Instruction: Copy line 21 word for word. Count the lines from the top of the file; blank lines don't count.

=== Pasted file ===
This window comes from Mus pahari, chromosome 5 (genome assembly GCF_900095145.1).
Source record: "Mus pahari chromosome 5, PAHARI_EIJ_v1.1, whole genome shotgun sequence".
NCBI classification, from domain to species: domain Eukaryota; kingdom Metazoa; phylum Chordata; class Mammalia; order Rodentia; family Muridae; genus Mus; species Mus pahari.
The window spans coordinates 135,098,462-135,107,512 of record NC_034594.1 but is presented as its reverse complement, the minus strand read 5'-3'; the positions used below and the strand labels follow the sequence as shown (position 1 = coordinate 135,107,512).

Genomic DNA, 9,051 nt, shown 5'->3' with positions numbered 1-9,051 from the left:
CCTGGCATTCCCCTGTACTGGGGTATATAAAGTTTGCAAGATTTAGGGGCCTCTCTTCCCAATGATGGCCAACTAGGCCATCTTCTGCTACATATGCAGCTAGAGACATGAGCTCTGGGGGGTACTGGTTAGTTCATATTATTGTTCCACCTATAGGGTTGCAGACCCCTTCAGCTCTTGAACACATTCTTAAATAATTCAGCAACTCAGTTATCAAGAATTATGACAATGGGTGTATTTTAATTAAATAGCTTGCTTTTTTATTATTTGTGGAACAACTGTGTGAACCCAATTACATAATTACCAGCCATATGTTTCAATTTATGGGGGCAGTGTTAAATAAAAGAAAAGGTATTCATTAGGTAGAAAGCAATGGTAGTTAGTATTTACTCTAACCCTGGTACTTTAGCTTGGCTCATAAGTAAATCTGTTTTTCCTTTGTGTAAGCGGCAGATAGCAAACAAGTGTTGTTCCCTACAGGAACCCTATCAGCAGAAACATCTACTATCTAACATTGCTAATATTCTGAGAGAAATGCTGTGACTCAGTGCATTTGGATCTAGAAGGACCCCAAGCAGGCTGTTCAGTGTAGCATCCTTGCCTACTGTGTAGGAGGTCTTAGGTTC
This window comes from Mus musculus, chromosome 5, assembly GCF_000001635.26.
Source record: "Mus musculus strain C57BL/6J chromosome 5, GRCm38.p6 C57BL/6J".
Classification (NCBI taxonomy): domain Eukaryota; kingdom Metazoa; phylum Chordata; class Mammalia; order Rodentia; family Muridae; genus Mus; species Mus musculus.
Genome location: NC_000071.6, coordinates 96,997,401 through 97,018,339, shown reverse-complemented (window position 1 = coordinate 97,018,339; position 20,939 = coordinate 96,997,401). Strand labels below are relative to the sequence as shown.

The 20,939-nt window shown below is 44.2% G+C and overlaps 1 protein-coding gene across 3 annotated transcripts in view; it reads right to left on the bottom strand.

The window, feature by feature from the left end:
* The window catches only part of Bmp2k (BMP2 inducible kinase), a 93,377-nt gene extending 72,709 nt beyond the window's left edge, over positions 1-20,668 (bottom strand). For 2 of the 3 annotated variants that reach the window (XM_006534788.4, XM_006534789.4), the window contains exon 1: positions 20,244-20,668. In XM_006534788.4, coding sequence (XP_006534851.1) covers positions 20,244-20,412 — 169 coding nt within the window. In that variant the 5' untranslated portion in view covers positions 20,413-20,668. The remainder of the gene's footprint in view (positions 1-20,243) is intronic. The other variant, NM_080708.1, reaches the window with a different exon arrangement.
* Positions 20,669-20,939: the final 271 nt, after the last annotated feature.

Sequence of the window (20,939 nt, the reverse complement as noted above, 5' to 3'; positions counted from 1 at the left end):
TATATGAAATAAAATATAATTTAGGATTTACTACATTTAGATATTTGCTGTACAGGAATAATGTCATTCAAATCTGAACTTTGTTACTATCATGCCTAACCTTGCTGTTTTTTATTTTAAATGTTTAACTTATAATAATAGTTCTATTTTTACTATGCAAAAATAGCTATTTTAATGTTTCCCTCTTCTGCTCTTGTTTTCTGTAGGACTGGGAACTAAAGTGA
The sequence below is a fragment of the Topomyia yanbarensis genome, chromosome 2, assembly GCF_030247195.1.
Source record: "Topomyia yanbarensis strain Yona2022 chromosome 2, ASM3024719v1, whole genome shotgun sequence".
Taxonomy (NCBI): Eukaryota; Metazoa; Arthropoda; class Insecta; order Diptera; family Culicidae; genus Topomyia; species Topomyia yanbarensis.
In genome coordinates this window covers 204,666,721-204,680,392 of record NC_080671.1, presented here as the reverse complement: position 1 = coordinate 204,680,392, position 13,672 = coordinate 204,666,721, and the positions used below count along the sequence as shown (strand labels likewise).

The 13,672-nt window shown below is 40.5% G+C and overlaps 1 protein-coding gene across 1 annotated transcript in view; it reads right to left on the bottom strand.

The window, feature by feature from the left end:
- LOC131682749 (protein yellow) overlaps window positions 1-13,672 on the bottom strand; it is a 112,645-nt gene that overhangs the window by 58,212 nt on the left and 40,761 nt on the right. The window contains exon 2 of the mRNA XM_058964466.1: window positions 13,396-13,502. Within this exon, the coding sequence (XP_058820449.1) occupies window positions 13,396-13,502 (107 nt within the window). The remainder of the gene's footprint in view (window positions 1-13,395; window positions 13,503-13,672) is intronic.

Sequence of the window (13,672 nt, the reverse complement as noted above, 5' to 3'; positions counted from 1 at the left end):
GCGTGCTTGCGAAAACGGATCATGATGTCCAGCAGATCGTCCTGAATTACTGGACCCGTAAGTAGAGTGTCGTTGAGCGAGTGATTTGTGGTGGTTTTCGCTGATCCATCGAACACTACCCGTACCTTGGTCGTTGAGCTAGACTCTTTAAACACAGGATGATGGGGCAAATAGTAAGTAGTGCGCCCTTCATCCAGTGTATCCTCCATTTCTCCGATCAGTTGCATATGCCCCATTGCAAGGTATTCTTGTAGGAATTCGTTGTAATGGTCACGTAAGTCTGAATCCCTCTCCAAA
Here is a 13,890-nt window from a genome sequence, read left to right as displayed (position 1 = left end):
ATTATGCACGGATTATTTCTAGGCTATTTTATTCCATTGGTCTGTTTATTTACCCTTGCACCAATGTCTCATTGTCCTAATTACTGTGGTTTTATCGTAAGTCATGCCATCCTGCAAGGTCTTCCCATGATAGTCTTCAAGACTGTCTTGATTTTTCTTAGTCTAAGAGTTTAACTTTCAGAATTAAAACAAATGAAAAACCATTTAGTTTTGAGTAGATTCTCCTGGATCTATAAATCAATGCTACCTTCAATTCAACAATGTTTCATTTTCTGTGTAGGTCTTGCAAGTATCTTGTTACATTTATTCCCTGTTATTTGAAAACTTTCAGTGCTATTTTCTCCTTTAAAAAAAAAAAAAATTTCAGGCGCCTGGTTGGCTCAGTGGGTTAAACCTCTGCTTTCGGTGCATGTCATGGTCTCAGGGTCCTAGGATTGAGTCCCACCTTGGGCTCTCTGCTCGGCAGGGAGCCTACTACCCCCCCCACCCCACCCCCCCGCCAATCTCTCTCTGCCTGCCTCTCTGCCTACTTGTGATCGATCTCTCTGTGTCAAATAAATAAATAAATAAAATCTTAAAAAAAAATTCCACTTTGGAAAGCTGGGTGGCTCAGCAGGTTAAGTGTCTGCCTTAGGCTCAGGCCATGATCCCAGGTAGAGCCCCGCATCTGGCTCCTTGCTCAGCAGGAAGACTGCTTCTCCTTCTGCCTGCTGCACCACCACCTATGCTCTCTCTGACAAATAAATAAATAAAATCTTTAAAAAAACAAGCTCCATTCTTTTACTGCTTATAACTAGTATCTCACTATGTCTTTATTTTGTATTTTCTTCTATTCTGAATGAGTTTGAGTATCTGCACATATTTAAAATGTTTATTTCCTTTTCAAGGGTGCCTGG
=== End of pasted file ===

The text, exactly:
The 13,672-nt window shown below is 40.5% G+C and overlaps 1 protein-coding gene across 1 annotated transcript in view; it reads right to left on the bottom strand.